The old adage, drive for more sales to more profit might be true in some cases, but often does not apply and is a haphazard strategy of increasing profitability.
Closer analysis could reveal that sales, which generate the most effort, deliver the lowest margins. While volume helps absorb fixed costs, the margins have not proportionally increased.
Without a clear business strategy in place, an established company can only expect mediocre returns. It is companies, which can identify what they do and focus on their uniqueness, will distinguish them from the competition, as opposed to mirroring their competitors. The essence of strategic positioning is to choose activities that are different from their rivals.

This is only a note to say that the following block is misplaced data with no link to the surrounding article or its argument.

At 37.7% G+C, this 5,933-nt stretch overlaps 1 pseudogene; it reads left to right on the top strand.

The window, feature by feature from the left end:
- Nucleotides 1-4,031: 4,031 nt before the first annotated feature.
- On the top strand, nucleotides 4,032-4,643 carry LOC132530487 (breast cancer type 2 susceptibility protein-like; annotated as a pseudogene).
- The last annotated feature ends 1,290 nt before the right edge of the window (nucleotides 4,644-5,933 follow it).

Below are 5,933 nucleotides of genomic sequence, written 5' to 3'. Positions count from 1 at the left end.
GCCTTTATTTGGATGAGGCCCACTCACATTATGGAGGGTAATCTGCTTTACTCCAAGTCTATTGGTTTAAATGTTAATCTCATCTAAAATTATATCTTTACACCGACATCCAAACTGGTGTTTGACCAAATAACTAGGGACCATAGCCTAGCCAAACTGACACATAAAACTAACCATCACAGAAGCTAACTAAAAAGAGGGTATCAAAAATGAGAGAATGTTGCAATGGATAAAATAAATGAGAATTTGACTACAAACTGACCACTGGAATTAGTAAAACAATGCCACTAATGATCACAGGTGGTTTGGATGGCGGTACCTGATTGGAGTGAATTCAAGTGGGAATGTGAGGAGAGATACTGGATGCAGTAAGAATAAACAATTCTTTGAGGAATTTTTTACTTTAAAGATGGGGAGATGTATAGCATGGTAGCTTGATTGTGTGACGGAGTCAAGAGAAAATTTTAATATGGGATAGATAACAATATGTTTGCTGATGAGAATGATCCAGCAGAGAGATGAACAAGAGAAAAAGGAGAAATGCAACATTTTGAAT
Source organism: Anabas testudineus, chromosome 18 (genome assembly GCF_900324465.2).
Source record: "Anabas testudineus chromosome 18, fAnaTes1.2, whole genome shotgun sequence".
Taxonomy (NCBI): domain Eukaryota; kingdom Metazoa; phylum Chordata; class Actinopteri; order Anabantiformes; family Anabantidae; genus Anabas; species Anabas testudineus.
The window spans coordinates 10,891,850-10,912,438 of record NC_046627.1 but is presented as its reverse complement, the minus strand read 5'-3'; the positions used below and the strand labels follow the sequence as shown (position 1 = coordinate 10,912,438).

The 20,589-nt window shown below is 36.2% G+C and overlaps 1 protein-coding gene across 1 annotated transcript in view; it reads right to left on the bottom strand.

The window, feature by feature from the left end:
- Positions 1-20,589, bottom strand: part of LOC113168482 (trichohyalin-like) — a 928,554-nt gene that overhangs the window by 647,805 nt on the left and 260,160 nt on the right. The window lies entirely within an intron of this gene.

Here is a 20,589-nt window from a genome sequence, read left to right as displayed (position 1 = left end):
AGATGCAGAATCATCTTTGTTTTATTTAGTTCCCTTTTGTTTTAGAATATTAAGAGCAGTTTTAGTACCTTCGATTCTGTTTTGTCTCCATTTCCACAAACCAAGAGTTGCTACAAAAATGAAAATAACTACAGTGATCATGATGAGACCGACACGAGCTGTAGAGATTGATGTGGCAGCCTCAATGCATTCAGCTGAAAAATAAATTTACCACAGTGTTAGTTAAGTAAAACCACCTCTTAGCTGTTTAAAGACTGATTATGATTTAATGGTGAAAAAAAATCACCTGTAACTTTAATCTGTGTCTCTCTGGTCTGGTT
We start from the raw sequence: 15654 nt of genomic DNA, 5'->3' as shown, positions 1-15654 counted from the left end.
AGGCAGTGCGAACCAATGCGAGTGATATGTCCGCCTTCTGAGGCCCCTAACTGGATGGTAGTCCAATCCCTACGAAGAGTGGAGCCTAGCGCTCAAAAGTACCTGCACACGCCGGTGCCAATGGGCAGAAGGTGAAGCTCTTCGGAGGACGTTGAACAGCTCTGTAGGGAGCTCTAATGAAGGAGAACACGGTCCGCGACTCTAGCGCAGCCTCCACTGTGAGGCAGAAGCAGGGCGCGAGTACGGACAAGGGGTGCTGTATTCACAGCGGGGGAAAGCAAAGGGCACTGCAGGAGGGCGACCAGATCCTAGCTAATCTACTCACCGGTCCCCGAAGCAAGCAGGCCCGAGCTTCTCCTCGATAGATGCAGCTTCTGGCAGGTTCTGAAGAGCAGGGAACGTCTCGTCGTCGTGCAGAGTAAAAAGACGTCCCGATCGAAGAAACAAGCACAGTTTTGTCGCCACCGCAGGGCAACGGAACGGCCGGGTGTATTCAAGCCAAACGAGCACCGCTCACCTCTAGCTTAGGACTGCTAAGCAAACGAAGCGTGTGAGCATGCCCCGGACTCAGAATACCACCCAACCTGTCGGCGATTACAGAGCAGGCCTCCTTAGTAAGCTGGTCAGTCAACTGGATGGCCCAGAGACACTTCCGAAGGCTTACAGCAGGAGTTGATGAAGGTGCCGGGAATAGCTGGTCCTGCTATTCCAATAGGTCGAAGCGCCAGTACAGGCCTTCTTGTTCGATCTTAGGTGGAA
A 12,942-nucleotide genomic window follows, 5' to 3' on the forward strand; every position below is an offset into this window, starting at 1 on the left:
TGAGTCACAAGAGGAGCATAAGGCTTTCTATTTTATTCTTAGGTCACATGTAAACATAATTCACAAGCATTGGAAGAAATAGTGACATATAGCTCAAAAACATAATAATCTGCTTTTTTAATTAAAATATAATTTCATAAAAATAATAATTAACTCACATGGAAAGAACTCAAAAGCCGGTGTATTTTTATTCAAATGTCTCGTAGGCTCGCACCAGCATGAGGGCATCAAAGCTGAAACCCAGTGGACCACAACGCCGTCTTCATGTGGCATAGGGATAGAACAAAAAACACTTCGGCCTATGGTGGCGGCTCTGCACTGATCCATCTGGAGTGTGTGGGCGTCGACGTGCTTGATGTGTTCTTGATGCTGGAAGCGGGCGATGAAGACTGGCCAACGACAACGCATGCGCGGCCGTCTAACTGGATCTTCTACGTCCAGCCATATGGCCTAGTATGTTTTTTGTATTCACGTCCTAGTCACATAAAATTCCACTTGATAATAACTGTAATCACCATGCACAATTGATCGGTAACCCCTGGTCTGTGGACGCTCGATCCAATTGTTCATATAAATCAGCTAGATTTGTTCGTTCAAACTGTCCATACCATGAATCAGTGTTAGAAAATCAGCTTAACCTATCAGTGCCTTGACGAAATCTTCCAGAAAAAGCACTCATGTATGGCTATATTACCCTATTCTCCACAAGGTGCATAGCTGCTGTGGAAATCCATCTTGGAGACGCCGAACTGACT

The following questions should be answered:
Are there any unique products?
Define what are the most profitable products and services?
How would you define customer satisfaction?
What customers produce the most lucrative sales?
What activities in your value chain are the most different and effective?
Sometimes it is good to review the history of an established company and find out what the original vision was of the founder and whether it is still valid today.
Even companies with a relatively limited history should adopt the same principles and re-examine the original strategy to see if it still applies. This sort of thinking can be challenging, but allows an organisation to possibly rediscover its individuality.